By Kareasa Wilkins
It was January of 2003 and I had just finished a five-month stint living in England. I had recently graduated from college and didn’t really know what I wanted to do next, but I knew I wanted to travel and I knew I wanted to learn more about wine. Using up almost everything I earned working in England, I bought a month’s stay in Bordeaux at a French language school, complete with my own apartment a few blocks from the school. I could’ve chosen just about anywhere in France to study French, but I chose Bordeaux because I wanted a chance to experience what is possibly the greatest wine region in the world.
The French lessons turned out to be grueling (I was the only person in my class who had never had a single French class before) and the port city of Bordeaux with its neo-classical architecture, lush parks, and enticing patisseries, though charming, was freezing in January. I spent most of my days running back to my apartment from school to huddle under a warm blanket. But my first weekend there, I discovered Bordeaux’s office of tourism, which offered jaunts to the local wine regions. I signed up for the tour of Barsac and Sauternes followed by a tour of the Medoc the next week and, for my final weekend in Bordeaux, a tour of St. Emilion. I remember riding in a small white tourist van with travelers from Japan, England, and Scandinavia. The skies were gray, and the trees were bare, and as we left the vast expanse of the city, to the rural French countryside, there was little more to see than the miles and miles of barren vines laid out before us. Our final destination on the day of the Sauternes tour was Chateau Guiraud. A wrinkled old man, perhaps the winemaker, or perhaps simply a tour guide, took us into what appeared to be an old barnyard packed with oak barrels. He poured us some sweet nectar and spoke in gravelly French about the beauty of noble rot. I was so seduced by the liquid gold in my glass, I spent what little money I had on two 750ml bottles. Back at the apartment I put one away in the closet to bring home with me, and the other I put in the refrigerator. I bought a wedge of Roquefort at the Carrefour market that day and for the rest of my stay in Bordeaux lived on bleu cheese and Chateau Guiraud Sauternes. Everyday after my French lessons, I would stop at the patisserie next door to my school, buy a baguette, and go home to lunch on a few slices of Roquefort and bread with my glass of Sauternes. That month I was cold and lonely, and despite spending five hours a day learning the local language knew barely enough French to get by. But somehow my glass of Guiraud each day made things bearable. When I smelled the aromas of honey soaked pears I always seemed to get Edith Piaf’s La Vie En Rose stuck in my head and I’d think of the wonders of Europe, and remind myself that even though it was a bitter winter in Bordeaux, I was lucky to be there leading a life of the mind and the vine.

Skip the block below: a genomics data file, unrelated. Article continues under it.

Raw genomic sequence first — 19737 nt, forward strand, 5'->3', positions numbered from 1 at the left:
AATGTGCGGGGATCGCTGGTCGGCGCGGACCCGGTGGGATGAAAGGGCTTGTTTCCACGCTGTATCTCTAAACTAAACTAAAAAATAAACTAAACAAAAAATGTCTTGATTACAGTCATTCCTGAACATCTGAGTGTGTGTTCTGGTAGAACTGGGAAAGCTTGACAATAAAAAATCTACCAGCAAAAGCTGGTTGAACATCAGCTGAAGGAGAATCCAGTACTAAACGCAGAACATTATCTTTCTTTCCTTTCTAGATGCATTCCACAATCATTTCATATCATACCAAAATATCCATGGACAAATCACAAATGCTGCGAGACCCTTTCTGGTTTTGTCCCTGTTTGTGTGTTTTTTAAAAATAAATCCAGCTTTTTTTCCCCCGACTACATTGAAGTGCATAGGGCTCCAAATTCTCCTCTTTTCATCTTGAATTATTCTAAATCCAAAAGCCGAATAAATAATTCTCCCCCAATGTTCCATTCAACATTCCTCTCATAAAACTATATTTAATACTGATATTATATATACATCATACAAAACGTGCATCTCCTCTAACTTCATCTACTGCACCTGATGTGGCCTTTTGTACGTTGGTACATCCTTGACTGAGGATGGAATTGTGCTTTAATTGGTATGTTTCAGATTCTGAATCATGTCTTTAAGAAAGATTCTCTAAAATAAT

Once I returned to the States, I kept that second bottle of Chateau Guiraud in the back of my closet for years. Sauternes age brilliantly, and I wanted to save it for a special occasion. In 2009, a co-worker of mine who was studying for the WSET hosted a dinner party, and I opened the bottle, a 1998 vintage. The wine was every bit as unctuous as the one I savored in my small Bordeaux apartment and had taken on a rich complexity of stone fruits and lingering sweetness. I was home again, but in that moment I was transported back in time to the days when I was living on nothing but bleu cheese and noble rot.
Last night my mom and I were in Palo Alto to go see the performance at the local theater. Afterwards we went to a restaurant/wine bar that had Chateau Guiraud by the glass on its dessert menu. It was a 2006 vintage this time, but I couldn’t help but order a glass for memory’s sake. While the food at the restaurant was only slightly above average quality, as soon as I smelled the brown sugar sweetness of the Sauternes, I wanted to linger there all night, with Edith Piaf playing the background noise in my head, remembering that little piece of my life spent in the old world, that Southwesterly part of France that has so much history, the place that introduced the world to quality wine, the place that arguably made wine not just a beverage but a commodity, and the place that gave my dreary January days a little bit of sunshine.
If you have a wine memory you’d like to share, please post it in the “Leave a reply” section.